Last week Kimberly Hartke published a piece on pellagra, wondering aloud if it might be the root cause of the upswing in public shootings and violence.
Pellagra is a vitamin B deficiency, symptoms include: fears, fatigue, depression, confusion, paranoia, hostility, rage and anxiety. In the early part of the 20th Century the rural South was rampant with pellagra. It is this, in part, which is to blame for the Southern stereotype of being slow, dumb and quick to anger.
Yesterday, my fellow Mental Meat Head, Jason C. Brown, re-posted an article from the Exhuberant Animal. In it Frank Forencich touches on the high drama that surrounds the diet debate and our tendency to polarize our selves into factions that war over who has the monopoly on Truth.
Vegans and Vegetarians claim their lifestyle is not only healthy but humane and castigate all non-believers with the mantra, “Meat is murder.” Carnivores and the relatively new Paleo movement counter “Wheat is murder” citing theirs is the original diet to which we are optimally evolved, anything less is an invitation to disease, sub par mental capacity and a general waste of available space.
Full disclosure: I have spent a little time in each of these camps.
In college, much to my mother’s dismay, I embraced a vegetarian lifestyle and lived this way the two years I lived in Athens, Georgia.
Recently, I entered the Paleo camp, mainly as part of my ongoing effort to solve the dilemma of my waistline. I enjoy my chops, steak and bacon and I do better on less grains than more, but I can tell when my body is craving carbs and I’ve learned it’s foolish to deprive myself of something my body says it needs.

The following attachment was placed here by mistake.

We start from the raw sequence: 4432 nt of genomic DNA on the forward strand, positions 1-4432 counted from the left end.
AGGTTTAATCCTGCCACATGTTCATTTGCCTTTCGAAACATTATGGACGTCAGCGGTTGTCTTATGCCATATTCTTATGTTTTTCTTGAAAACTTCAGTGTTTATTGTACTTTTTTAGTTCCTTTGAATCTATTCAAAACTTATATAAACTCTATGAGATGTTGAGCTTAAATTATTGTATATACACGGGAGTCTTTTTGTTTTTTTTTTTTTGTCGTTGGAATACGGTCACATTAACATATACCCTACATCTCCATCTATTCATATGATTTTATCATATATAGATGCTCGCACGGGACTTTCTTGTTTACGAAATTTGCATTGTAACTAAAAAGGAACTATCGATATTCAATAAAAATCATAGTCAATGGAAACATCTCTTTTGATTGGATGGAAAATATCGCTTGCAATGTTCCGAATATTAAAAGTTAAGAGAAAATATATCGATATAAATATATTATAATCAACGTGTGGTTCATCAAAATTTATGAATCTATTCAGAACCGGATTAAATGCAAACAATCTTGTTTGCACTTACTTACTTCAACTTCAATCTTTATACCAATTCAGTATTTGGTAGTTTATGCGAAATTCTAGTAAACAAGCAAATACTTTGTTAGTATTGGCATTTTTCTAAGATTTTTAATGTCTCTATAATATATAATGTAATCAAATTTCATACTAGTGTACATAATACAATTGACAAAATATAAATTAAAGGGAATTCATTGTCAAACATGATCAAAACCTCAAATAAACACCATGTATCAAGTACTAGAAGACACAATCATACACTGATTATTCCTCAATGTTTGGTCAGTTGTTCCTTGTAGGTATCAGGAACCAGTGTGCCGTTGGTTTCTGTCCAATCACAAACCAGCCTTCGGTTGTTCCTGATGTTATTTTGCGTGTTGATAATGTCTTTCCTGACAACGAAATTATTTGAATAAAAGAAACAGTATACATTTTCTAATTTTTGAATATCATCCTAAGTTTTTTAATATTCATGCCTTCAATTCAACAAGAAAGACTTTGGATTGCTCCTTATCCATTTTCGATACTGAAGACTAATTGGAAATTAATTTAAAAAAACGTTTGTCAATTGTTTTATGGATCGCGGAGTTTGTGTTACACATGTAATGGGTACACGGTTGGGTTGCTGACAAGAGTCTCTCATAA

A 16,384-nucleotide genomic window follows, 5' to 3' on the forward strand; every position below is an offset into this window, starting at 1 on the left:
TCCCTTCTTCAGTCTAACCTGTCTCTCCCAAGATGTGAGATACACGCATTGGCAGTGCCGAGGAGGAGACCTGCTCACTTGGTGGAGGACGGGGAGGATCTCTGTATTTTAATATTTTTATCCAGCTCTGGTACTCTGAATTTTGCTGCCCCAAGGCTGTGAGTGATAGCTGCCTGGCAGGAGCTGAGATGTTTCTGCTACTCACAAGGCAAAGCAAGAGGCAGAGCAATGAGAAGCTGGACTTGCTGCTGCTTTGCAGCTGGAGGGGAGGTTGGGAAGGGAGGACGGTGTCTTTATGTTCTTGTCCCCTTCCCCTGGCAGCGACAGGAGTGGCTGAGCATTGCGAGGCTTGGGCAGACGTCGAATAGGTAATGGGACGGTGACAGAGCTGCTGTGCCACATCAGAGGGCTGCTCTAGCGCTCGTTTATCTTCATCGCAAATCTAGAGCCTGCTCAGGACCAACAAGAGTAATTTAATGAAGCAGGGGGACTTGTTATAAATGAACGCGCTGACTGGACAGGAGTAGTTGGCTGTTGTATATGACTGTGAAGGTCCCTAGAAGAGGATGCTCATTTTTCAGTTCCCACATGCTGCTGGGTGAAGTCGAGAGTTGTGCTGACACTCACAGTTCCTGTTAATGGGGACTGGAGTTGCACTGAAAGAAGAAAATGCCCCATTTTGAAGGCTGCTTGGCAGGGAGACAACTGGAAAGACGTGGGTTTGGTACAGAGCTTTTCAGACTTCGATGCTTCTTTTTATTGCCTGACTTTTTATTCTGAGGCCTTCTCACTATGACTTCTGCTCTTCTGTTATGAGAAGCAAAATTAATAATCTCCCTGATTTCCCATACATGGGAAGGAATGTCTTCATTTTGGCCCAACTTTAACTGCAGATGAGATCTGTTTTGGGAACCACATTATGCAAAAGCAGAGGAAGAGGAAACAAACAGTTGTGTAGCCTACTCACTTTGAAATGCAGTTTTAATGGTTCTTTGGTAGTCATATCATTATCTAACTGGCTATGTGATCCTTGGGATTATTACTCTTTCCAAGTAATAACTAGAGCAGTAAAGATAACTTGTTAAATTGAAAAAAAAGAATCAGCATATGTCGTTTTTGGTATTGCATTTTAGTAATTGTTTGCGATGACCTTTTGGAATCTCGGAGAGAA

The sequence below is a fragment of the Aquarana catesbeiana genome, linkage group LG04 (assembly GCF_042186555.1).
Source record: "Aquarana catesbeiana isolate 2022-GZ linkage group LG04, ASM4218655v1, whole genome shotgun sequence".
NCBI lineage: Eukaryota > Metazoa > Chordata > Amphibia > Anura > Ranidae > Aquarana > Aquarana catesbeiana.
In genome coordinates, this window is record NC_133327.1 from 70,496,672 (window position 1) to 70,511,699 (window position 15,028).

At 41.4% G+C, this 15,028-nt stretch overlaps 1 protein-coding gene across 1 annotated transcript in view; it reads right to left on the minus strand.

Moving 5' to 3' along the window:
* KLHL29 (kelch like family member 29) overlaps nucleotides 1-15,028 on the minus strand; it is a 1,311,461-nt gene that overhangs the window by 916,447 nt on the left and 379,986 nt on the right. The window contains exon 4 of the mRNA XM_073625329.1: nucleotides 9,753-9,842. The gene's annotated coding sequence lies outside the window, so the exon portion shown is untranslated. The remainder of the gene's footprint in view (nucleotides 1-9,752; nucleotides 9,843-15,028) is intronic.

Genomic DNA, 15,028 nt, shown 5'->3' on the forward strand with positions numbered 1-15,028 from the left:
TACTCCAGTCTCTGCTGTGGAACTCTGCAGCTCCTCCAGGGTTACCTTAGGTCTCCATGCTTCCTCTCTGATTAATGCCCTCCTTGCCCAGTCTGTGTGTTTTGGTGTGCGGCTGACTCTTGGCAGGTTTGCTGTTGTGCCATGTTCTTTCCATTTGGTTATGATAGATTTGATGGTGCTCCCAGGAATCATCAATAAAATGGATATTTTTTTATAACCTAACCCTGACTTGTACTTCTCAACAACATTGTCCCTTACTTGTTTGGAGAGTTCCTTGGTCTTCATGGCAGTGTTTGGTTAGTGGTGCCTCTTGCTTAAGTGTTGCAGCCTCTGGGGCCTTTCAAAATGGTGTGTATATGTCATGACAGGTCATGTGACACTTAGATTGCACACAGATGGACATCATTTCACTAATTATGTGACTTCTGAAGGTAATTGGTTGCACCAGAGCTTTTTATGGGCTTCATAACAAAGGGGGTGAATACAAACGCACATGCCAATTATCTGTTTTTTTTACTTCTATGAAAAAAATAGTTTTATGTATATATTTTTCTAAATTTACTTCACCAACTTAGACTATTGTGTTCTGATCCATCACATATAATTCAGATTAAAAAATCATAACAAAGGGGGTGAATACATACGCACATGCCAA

Which brings me to my point.
I have met and worked with people who live very successful and healthy lives on a vegetarian diet, I’ve met near total carnivores who do the same and I know vegetarians and meat eaters who seem to always be sick or with a cold.
So what conclusions can we draw from all of this, seemingly contradictory, information?
Here’s what I get. Nutrition is of fundamental importance. If you’re not getting the nutrition your body needs it doesn’t work right and can go completely haywire, prompting us to behave in ways we otherwise wouldn’t, possibly with disastrous results.
The specifics of that nutrition is a highly individual experience, each one of us is slightly different, our needs vary based on a host of variables.
This may be a radical thought, but our taste buds evolved to direct us toward what we need.
Profit based food systems take advantage of how taste buds work and try to direct us based on their motives, not our nutritional ones.
My only dietary advice then is to base your diet on real food. It it takes much more than a sharp knife and a good stove or oven to prepare, you might be better off giving it a pass.